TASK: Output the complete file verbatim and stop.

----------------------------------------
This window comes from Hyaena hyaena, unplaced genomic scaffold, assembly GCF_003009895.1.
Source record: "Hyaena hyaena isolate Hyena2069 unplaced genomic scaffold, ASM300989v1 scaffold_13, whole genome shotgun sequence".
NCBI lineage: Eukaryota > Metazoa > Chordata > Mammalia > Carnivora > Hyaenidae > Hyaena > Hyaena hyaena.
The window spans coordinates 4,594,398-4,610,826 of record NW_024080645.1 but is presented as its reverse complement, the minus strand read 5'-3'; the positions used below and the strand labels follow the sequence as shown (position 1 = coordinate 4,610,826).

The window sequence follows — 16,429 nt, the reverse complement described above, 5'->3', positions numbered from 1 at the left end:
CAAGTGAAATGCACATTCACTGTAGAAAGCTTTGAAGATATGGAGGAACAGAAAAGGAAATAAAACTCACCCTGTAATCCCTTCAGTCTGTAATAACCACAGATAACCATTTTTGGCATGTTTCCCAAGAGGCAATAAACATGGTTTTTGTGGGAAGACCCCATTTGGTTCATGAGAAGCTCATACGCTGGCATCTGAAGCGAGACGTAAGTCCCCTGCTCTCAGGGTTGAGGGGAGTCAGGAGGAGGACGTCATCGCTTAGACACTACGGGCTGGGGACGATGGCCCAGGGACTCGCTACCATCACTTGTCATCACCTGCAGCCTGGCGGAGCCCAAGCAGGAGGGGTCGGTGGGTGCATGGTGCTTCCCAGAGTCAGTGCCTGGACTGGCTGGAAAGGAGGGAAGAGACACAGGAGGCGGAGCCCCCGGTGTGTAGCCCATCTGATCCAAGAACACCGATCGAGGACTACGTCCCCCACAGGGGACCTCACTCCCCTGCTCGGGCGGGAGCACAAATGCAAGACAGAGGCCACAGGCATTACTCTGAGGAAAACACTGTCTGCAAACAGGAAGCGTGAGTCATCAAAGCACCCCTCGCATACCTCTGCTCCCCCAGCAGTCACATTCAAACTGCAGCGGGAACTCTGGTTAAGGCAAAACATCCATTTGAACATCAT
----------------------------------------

This window comes from Hyaena hyaena, unplaced genomic scaffold, assembly GCF_003009895.1.
Source record: "Hyaena hyaena isolate Hyena2069 unplaced genomic scaffold, ASM300989v1 scaffold_13, whole genome shotgun sequence".
NCBI lineage: Eukaryota > Metazoa > Chordata > Mammalia > Carnivora > Hyaenidae > Hyaena > Hyaena hyaena.
The window spans coordinates 4,594,398-4,610,826 of record NW_024080645.1 but is presented as its reverse complement, the minus strand read 5'-3'; the positions used below and the strand labels follow the sequence as shown (position 1 = coordinate 4,610,826).

The window sequence follows — 16,429 nt, the reverse complement described above, 5'->3', positions numbered from 1 at the left end:
CAAGTGAAATGCACATTCACTGTAGAAAGCTTTGAAGATATGGAGGAACAGAAAAGGAAATAAAACTCACCCTGTAATCCCTTCAGTCTGTAATAACCACAGATAACCATTTTTGGCATGTTTCCCAAGAGGCAATAAACATGGTTTTTGTGGGAAGACCCCATTTGGTTCATGAGAAGCTCATACGCTGGCATCTGAAGCGAGACGTAAGTCCCCTGCTCTCAGGGTTGAGGGGAGTCAGGAGGAGGACGTCATCGCTTAGACACTACGGGCTGGGGACGATGGCCCAGGGACTCGCTACCATCACTTGTCATCACCTGCAGCCTGGCGGAGCCCAAGCAGGAGGGGTCGGTGGGTGCATGGTGCTTCCCAGAGTCAGTGCCTGGACTGGCTGGAAAGGAGGGAAGAGACACAGGAGGCGGAGCCCCCGGTGTGTAGCCCATCTGATCCAAGAACACCGATCGAGGACTACGTCCCCCACAGGGGACCTCACTCCCCTGCTCGGGCGGGAGCACAAATGCAAGACAGAGGCCACAGGCATTACTCTGAGGAAAACACTGTCTGCAAACAGGAAGCGTGAGTCATCAAAGCACCCCTCGCATACCTCTGCTCCCCCAGCAGTCACATTCAAACTGCAGCGGGAACTCTGGTTAAGGCAAAACATCCATTTGAACATCAT